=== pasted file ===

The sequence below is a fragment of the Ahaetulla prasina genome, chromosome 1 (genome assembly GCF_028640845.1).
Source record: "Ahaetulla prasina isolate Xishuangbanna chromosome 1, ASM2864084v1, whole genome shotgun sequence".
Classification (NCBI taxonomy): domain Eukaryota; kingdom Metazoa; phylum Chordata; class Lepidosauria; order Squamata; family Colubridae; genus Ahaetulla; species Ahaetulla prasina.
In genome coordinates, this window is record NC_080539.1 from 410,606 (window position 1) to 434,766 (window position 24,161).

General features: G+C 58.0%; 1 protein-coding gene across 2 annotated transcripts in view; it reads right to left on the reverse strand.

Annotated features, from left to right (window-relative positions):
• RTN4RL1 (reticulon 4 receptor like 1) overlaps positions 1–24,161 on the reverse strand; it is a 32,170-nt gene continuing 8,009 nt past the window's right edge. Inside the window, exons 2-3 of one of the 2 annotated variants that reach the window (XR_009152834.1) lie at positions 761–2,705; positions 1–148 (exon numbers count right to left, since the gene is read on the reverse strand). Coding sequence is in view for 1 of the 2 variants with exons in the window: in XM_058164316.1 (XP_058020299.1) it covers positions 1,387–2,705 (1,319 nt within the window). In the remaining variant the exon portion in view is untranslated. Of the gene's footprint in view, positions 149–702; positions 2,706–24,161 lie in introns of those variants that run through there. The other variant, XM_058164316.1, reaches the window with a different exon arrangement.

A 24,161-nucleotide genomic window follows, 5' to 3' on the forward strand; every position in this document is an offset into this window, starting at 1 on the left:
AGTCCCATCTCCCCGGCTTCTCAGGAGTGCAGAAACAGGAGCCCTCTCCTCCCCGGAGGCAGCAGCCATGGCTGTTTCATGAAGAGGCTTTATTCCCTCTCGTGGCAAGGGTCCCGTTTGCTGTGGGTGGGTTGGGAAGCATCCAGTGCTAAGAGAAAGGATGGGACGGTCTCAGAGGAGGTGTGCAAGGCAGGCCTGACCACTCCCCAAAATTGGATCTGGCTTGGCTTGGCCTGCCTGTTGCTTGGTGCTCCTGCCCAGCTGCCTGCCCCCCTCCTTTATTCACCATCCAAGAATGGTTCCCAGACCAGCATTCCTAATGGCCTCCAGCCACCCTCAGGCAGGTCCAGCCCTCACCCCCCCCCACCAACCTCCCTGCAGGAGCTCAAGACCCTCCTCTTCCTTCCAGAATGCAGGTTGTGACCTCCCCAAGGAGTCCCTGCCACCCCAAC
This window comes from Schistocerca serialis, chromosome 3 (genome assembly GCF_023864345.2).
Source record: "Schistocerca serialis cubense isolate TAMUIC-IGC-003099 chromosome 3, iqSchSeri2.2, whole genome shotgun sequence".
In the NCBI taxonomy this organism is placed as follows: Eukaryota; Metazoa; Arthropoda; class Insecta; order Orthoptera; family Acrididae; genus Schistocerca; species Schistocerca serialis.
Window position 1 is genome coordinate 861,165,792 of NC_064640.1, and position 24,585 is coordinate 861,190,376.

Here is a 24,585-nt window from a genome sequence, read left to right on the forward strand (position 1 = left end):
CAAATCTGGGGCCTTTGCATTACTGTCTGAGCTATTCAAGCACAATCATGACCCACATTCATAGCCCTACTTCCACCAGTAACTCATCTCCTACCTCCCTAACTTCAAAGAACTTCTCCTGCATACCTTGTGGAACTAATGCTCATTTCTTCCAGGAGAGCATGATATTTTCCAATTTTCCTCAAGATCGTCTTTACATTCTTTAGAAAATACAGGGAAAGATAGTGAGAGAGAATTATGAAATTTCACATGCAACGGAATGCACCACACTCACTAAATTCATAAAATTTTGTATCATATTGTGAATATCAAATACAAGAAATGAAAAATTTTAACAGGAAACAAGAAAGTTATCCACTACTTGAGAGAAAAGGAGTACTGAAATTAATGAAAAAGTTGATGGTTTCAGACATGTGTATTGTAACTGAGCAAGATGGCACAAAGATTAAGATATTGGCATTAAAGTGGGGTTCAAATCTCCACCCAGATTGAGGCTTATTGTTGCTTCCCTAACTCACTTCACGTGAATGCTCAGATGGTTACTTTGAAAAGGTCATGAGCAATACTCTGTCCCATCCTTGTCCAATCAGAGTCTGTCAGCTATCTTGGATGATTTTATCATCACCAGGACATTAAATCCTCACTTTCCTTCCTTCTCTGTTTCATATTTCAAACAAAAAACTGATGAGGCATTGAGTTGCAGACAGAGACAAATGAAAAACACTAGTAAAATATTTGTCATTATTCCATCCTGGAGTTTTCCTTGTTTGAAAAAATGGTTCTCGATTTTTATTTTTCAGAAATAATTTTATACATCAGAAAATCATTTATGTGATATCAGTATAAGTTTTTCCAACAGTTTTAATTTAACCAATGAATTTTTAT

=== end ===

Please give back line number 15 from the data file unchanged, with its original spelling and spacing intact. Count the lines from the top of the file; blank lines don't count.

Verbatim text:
CAAATCTGGGGCCTTTGCATTACTGTCTGAGCTATTCAAGCACAATCATGACCCACATTCATAGCCCTACTTCCACCAGTAACTCATCTCCTACCTCCCTAACTTCAAAGAACTTCTCCTGCATACCTTGTGGAACTAATGCTCATTTCTTCCAGGAGAGCATGATATTTTCCAATTTTCCTCAAGATCGTCTTTACATTCTTTAGAAAATACAGGGAAAGATAGTGAGAGAGAATTATGAAATTTCACATGCAACGGAATGCACCACACTCACTAAATTCATAAAATTTTGTATCATATTGTGAATATCAAATACAAGAAATGAAAAATTTTAACAGGAAACAAGAAAGTTATCCACTACTTGAGAGAAAAGGAGTACTGAAATTAATGAAAAAGTTGATGGTTTCAGACATGTGTATTGTAACTGAGCAAGATGGCACAAAGATTAAGATATTGGCATTAAAGTGGGGTTCAAATCTCCACCCAGATTGAGGCTTATTGTTGCTTCCCTAACTCACTTCACGTGAATGCTCAGATGGTTACTTTGAAAAGGTCATGAGCAATACTCTGTCCCATCCTTGTCCAATCAGAGTCTGTCAGCTATCTTGGATGATTTTATCATCACCAGGACATTAAATCCTCACTTTCCTTCCTTCTCTGTTTCATATTTCAAACAAAAAACTGATGAGGCATTGAGTTGCAGACAGAGACAAATGAAAAACACTAGTAAAATATTTGTCATTATTCCATCCTGGAGTTTTCCTTGTTTGAAAAAATGGTTCTCGATTTTTATTTTTCAGAAATAATTTTATACATCAGAAAATCATTTATGTGATATCAGTATAAGTTTTTCCAACAGTTTTAATTTAACCAATGAATTTTTAT